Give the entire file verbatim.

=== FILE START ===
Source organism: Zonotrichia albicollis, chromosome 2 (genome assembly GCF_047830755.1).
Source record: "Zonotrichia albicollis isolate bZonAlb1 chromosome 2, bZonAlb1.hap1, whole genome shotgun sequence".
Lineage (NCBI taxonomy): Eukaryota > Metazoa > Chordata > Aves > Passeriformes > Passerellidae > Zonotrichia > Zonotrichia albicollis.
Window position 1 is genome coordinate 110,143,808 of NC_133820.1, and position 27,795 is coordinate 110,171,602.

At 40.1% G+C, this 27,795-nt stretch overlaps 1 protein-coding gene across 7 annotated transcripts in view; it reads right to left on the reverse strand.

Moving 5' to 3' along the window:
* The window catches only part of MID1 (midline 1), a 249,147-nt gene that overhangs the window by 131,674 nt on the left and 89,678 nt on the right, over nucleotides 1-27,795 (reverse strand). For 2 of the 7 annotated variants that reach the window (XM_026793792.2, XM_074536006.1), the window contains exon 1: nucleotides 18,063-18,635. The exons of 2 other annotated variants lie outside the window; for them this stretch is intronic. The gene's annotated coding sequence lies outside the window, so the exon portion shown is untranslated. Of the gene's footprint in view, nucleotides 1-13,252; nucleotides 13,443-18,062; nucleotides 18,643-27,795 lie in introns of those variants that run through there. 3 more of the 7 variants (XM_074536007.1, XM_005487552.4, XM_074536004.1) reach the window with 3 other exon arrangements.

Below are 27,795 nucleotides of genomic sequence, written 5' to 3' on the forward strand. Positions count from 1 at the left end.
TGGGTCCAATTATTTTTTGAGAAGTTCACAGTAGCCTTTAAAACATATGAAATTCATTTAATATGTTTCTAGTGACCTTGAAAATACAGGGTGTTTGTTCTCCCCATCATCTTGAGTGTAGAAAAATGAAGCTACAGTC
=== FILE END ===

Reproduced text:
Source organism: Zonotrichia albicollis, chromosome 2 (genome assembly GCF_047830755.1).
Source record: "Zonotrichia albicollis isolate bZonAlb1 chromosome 2, bZonAlb1.hap1, whole genome shotgun sequence".
Lineage (NCBI taxonomy): Eukaryota > Metazoa > Chordata > Aves > Passeriformes > Passerellidae > Zonotrichia > Zonotrichia albicollis.
Window position 1 is genome coordinate 110,143,808 of NC_133820.1, and position 27,795 is coordinate 110,171,602.

At 40.1% G+C, this 27,795-nt stretch overlaps 1 protein-coding gene across 7 annotated transcripts in view; it reads right to left on the reverse strand.

Moving 5' to 3' along the window:
* The window catches only part of MID1 (midline 1), a 249,147-nt gene that overhangs the window by 131,674 nt on the left and 89,678 nt on the right, over nucleotides 1-27,795 (reverse strand). For 2 of the 7 annotated variants that reach the window (XM_026793792.2, XM_074536006.1), the window contains exon 1: nucleotides 18,063-18,635. The exons of 2 other annotated variants lie outside the window; for them this stretch is intronic. The gene's annotated coding sequence lies outside the window, so the exon portion shown is untranslated. Of the gene's footprint in view, nucleotides 1-13,252; nucleotides 13,443-18,062; nucleotides 18,643-27,795 lie in introns of those variants that run through there. 3 more of the 7 variants (XM_074536007.1, XM_005487552.4, XM_074536004.1) reach the window with 3 other exon arrangements.

Below are 27,795 nucleotides of genomic sequence, written 5' to 3' on the forward strand. Positions count from 1 at the left end.
TGGGTCCAATTATTTTTTGAGAAGTTCACAGTAGCCTTTAAAACATATGAAATTCATTTAATATGTTTCTAGTGACCTTGAAAATACAGGGTGTTTGTTCTCCCCATCATCTTGAGTGTAGAAAAATGAAGCTACAGTC